I would like to make a couple points about Milan Rai’s editorial and Helen Steel’s article in response to the events at the London Anarchist Bookfair in October (PN 2612–2613). They concern the appropriateness of the right to free speech when it is applied to who someone is, as opposed to what someone choses to think or to be.
Firstly, both authors address the issue from the perspective of defending free speech. But there is a difference between free speech as it relates to competing ideologies (what we chose to think) and as it relates to us at a fundamental human level (who we are). Rai’s position is extrapolated from his earlier case that communist denials of free speech to fascists in the 1930s actually served to facilitate the rise of Hitler (PN 2610 - 2611).
Communism and fascism are ideologies in conflict. Surely free speech is not an absolute right where it involves the denigration and dehumanisation of people not on the basis of their ideology, but of who they are (for example, Jews, in Rai’s context). He says, ‘Freedom of speech is deeply connected to freedom of thought. Most of us discover what we really think by talking with others, by expressing ourselves, and then hearing other people’s responses. Everyone should have the chance to find their own political truths, to make mistakes, to grow and to stand on their own feet intellectually’. But insert the denial of basic human rights to specified racial groups as the ‘political truth’ to be contested, so that they may take the opportunity to ‘grow and to stand on their own feet intellectually’, and you can see the problem.
Rai and Steel both similarly miss the point about free speech in relation to transgender struggles. They are implicitly equating being transgender with having an ideology, so that what is up for debate is reduced to an abstract ‘political truth’. To be a transgender person is not to hold a ‘political truth’ (although of course this may follow, depending on the wider conclusions they may draw from the way they are treated).
Gender is not something you adopt or abandon because you feel like it, but a state of being. It is therefore not legitimate ‘free speech’ to spread ideological propaganda against transpeople, such as the leaflet handed out by TERFs [‘trans-exclusionary radical feminists’ – ed] at the Bookfair, but an act of ‘hate speech’ (and, cf PN’s ‘we’re not saying the leaflets were hate speech’, this was propaganda of the most vile, dehumanising nature, and it makes me wonder whether Rai has actually read it). So the status of free speech as a denial of who someone is, rather than what they choose to believe, is at the heart of the issue.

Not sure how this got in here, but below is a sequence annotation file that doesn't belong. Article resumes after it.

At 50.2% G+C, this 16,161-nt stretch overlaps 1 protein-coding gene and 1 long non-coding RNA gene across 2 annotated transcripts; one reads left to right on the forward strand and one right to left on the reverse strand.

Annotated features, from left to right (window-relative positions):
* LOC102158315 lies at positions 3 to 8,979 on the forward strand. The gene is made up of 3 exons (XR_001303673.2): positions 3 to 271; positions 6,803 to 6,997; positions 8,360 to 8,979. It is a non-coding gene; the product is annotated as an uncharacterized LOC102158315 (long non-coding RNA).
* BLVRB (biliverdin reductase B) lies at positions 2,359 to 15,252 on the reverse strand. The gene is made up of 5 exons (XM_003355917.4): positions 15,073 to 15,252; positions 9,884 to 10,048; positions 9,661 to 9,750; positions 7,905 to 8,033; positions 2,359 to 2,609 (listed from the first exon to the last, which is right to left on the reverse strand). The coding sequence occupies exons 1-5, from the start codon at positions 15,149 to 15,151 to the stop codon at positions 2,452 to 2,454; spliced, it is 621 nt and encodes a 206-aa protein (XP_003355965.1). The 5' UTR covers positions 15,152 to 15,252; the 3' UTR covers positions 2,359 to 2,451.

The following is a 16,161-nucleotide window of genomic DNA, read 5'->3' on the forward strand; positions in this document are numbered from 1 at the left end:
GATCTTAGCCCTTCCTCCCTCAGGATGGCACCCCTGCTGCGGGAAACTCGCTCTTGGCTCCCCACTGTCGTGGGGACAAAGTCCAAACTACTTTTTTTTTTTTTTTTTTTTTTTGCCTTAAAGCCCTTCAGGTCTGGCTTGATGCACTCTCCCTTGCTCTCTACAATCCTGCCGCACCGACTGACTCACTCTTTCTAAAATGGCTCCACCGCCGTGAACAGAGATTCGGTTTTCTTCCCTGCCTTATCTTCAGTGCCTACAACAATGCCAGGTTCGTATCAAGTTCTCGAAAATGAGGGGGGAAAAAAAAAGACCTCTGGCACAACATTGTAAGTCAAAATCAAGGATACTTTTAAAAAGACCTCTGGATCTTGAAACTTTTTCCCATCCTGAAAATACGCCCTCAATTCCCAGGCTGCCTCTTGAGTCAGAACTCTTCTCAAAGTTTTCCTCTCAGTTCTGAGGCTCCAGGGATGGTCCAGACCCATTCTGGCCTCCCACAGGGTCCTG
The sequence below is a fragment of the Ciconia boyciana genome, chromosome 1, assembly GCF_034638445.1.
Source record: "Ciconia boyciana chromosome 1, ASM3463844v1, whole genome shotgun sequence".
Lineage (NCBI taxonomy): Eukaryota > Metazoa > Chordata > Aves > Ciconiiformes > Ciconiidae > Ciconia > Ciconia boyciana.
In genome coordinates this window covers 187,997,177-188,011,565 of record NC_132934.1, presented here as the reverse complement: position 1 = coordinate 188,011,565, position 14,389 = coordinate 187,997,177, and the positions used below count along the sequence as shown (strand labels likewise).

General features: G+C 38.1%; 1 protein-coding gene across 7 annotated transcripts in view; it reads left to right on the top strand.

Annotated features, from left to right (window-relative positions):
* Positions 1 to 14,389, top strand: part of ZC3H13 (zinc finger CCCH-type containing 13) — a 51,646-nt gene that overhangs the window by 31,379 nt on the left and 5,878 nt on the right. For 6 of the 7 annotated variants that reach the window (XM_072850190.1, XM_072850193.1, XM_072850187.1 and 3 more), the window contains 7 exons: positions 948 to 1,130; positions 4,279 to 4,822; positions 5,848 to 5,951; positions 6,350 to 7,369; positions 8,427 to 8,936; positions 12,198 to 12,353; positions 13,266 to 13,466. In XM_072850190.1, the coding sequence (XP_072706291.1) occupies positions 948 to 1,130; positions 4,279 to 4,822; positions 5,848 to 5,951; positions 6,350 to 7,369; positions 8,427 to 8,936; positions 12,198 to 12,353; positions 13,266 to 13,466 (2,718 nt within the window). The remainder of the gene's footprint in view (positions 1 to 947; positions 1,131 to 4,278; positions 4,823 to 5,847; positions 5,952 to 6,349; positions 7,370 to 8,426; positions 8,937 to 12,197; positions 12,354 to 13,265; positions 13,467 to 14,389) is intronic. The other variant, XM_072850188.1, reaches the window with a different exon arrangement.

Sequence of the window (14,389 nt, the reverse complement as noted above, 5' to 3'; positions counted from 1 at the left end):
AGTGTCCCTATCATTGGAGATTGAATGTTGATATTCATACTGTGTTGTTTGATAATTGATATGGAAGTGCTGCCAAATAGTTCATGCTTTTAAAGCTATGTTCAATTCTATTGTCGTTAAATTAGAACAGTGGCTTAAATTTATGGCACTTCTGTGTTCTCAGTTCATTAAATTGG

My second, related point, concerns what Steel’s article leaves unsaid. She is surely consciously aware, that when she refers to the denial of ‘women’s experiences’, the silencing of ‘women’s voices’, the need for ‘women-only meeting spaces’, and observes that ‘women are subject to oppression, sexual violence and harassment on the basis of our sex’, she is acting on an assumption that the reader is going along with her definition of who ‘those born female’ refers to.
This deliberate obfuscation applies to the Bookfair leaflet as well. Either transwomen are women, or they aren’t. Her appeal for ‘free speech’ is actually an assertion that they are not. This is an ideological position – a political truth – not a fact. Even the more typically reactionary institutions of state are gradually abandoning it, which is what makes the Gender Recognition Act so pivotal for all concerned. HS makes a choice, not to believe that trans people are who they say they are.
Dressing up hate speech as ‘free speech’ is a deliberately clever angle being worked by ‘TERFs’ because of the legal implications. Hate speech is legally recognisable and punishable, but free speech is a generally progressive cause defended by ‘right-minded’ people (as well as by Jo Johnson). But free speech is misapplied if it includes asserting that trans-rights equate to ‘rape culture’ (which the leaflet does). PN readers are put in danger of missing the fact that transgender rights is one of the great human rights issue of our generation. When the struggle is won, which side will we have taken?
(I am a white, cis-gendered anarcha-feminist of Steel’s generation, a one-time PN volunteer and long-time member of the Anarchist Federation)